Advertisement

Short circuit

Economics dictated that electrical deregulation would be no panacea

Economics dictated that electrical deregulation would be no panacea

October 15, 2006|by William George

Back in 1999, when the General Assembly passed legislation opening the way for deregulation, the experience with deregulating phone service was fresh in everyone's mind. I doubt there are any critics of phone deregulation, as we have all benefited from these changes. Unfortunately, it appears this experience will not carry over into energy markets, at least in the short run.

The benefits afforded by deregulating phone service were attained due to the cost structures inherent in providing long-distance service. There are steep fixed costs in establishing long distance capacity. These include the initial cost associated in launching satellites and laying cables as well as recurring expenses required to maintain the infrastructure. Variable costs associated with servicing an individual customer are nearly zero in comparison. A provider is therefore encouraged to maximize its customer base. The trick here is to set rates low enough to attract enough customers to maximize revenues.

Advertisement

Deregulation, along with technology advances, led to a significant increase in call-handling capacity. Providers reduced prices in order to generate the volume of calls needed to maximize revenue. As long as capacity exceeds demand, providers will maintain prices at the lowest possible level to gain and hold customers. The situation in the cellular phone market is similar and consumers have experienced similar savings.

Energy markets in comparison have the potential to react in a similar way, but face significant challenges that make it difficult at this point achieve similar results. Providers face high fixed costs in building generating facilities and transmission lines to bring power to customers.

However, unlike the communication industry, the variable cost associated with servicing an individual customer is much higher, as additional power demand requires the use of additional fuel. Therefore, rates are much more dependent upon their underlying fuel cost and providers are less able and willing to cut costs to expand their customer base. Hydro, geothermal, solar, wind and nuclear power have much lower variable costs than traditional coal, oil or natural gas generating plants and would benefit from maximizing their output. However, they are currently operating at maximum capacity and do not need to reduce rates to attract customers and increase revenues.

Unlike phone service, generating capacity does not significantly exceed energy demand. Demand fluctuations are accommodated using higher variable cost coal, oil and natural gas facilities, meaning there is little room for price reductions outside of lower fuel costs. Building more coal, oil or natural gas facilities to expand supply will not lead to significantly lower prices. Neither would a drop in demand, as it would only lead to less output from these higher cost plants.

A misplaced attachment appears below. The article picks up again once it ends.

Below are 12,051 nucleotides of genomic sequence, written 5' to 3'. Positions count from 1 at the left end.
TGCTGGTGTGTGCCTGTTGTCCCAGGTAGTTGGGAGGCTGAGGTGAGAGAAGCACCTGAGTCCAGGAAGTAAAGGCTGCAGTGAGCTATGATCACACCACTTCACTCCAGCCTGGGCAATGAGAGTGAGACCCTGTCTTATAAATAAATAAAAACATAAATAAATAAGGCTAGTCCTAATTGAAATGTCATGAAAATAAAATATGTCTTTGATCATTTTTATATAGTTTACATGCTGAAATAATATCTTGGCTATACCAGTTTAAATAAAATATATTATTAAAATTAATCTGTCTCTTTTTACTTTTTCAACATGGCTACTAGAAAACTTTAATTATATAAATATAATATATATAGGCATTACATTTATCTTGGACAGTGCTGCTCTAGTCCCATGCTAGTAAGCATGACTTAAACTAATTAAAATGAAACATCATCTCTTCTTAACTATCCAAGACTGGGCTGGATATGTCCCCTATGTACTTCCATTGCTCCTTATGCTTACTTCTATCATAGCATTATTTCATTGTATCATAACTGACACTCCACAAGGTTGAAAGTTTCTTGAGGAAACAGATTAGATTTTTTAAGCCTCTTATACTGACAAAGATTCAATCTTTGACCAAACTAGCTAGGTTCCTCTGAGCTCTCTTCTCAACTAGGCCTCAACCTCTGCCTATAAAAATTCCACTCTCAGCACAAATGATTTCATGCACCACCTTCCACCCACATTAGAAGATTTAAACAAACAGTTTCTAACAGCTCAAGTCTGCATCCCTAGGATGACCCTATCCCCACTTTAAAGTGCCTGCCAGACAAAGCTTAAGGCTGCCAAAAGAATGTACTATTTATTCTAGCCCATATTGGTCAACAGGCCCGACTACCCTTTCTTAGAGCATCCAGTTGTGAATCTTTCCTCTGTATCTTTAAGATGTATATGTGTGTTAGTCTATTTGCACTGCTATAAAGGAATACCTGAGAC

In order to achieve cost reductions in energy markets similar to those realized in phone deregulation, energy markets must expand capacity in low variable cost generating facilities of the type noted previously.

Once the supply of power from these types of facilities exceeds demand, energy producers will cut prices to attract customers and maximize revenues. By necessity, producers using traditional hydrocarbon fuels to generate electricity would be forced out of the market unless their fuel costs decline sufficiently to compete with these sources. As long as we depend on coal, oil and gas to meet electricity demand, prices will remain at a level necessary to afford these higher cost producers sufficient revenue to operate at a profit.

Obviously, we are a long way from reaching this point, meaning energy deregulation will fail to generate significant cost savings short of a return to the over capacity and price competition in oil and gas markets prevalent in the mid 1990s. There are no short-term fixes on the horizon and consumers will have to absorb higher electric rates. Regulations will still be needed to guard against energy producers taking advantage of the situation. However, capping rates at artificially low levels will only result in shortages during periods of high energy demand as it will discourage investment in needed generating capacity.

Energy deregulation is not to blame for higher electricity rates, though the cap on energy prices coming at a time of rising fuel prices has postponed and magnified the impact on consumers. Efforts are needed to encourage the use of cheaper energy sources that may face higher initial costs, but provide better long-term energy value.

Governments must provide incentives and reduce artificial barriers to expanding nuclear and other lower cost energy sources. Government can also encourage development of new technologies. Development of affordable solar technology allowing most consumers to produce a portion of their home energy needs is a good start. In the meantime, consumers can lower the impact of higher rates through increased energy efficiency and conservation.

If we look at energy deregulation as an opportunity rather than a burden, we have a better chance of reaching our goals of affordable and reliable energy and independence from volatile foreign energy markets.

William George is a resident of Knoxville.

The Herald-Mail Articles
|
|
|